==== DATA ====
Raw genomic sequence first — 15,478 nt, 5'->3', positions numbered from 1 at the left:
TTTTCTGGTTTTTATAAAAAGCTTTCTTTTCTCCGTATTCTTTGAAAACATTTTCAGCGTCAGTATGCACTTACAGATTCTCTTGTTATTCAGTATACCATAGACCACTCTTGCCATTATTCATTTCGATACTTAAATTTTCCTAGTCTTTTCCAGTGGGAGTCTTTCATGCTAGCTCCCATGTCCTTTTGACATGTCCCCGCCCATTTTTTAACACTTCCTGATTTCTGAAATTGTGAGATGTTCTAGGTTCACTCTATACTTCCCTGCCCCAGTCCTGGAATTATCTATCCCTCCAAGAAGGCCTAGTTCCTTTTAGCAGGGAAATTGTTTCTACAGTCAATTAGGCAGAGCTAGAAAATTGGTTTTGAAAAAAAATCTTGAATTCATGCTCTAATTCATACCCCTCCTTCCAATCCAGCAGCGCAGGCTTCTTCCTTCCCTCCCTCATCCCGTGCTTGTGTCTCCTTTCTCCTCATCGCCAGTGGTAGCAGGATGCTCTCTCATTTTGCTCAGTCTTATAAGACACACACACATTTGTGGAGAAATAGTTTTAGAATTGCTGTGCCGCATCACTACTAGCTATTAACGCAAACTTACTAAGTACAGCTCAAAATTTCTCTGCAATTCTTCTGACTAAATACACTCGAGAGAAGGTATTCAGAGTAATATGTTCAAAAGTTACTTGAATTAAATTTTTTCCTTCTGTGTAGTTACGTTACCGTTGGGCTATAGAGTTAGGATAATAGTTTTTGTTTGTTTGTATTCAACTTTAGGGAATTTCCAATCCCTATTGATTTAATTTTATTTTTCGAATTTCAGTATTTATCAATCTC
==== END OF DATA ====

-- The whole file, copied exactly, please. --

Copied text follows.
Raw genomic sequence first — 15,478 nt, 5'->3', positions numbered from 1 at the left:
TTTTCTGGTTTTTATAAAAAGCTTTCTTTTCTCCGTATTCTTTGAAAACATTTTCAGCGTCAGTATGCACTTACAGATTCTCTTGTTATTCAGTATACCATAGACCACTCTTGCCATTATTCATTTCGATACTTAAATTTTCCTAGTCTTTTCCAGTGGGAGTCTTTCATGCTAGCTCCCATGTCCTTTTGACATGTCCCCGCCCATTTTTTAACACTTCCTGATTTCTGAAATTGTGAGATGTTCTAGGTTCACTCTATACTTCCCTGCCCCAGTCCTGGAATTATCTATCCCTCCAAGAAGGCCTAGTTCCTTTTAGCAGGGAAATTGTTTCTACAGTCAATTAGGCAGAGCTAGAAAATTGGTTTTGAAAAAAAATCTTGAATTCATGCTCTAATTCATACCCCTCCTTCCAATCCAGCAGCGCAGGCTTCTTCCTTCCCTCCCTCATCCCGTGCTTGTGTCTCCTTTCTCCTCATCGCCAGTGGTAGCAGGATGCTCTCTCATTTTGCTCAGTCTTATAAGACACACACACATTTGTGGAGAAATAGTTTTAGAATTGCTGTGCCGCATCACTACTAGCTATTAACGCAAACTTACTAAGTACAGCTCAAAATTTCTCTGCAATTCTTCTGACTAAATACACTCGAGAGAAGGTATTCAGAGTAATATGTTCAAAAGTTACTTGAATTAAATTTTTTCCTTCTGTGTAGTTACGTTACCGTTGGGCTATAGAGTTAGGATAATAGTTTTTGTTTGTTTGTATTCAACTTTAGGGAATTTCCAATCCCTATTGATTTAATTTTATTTTTCGAATTTCAGTATTTATCAATCTC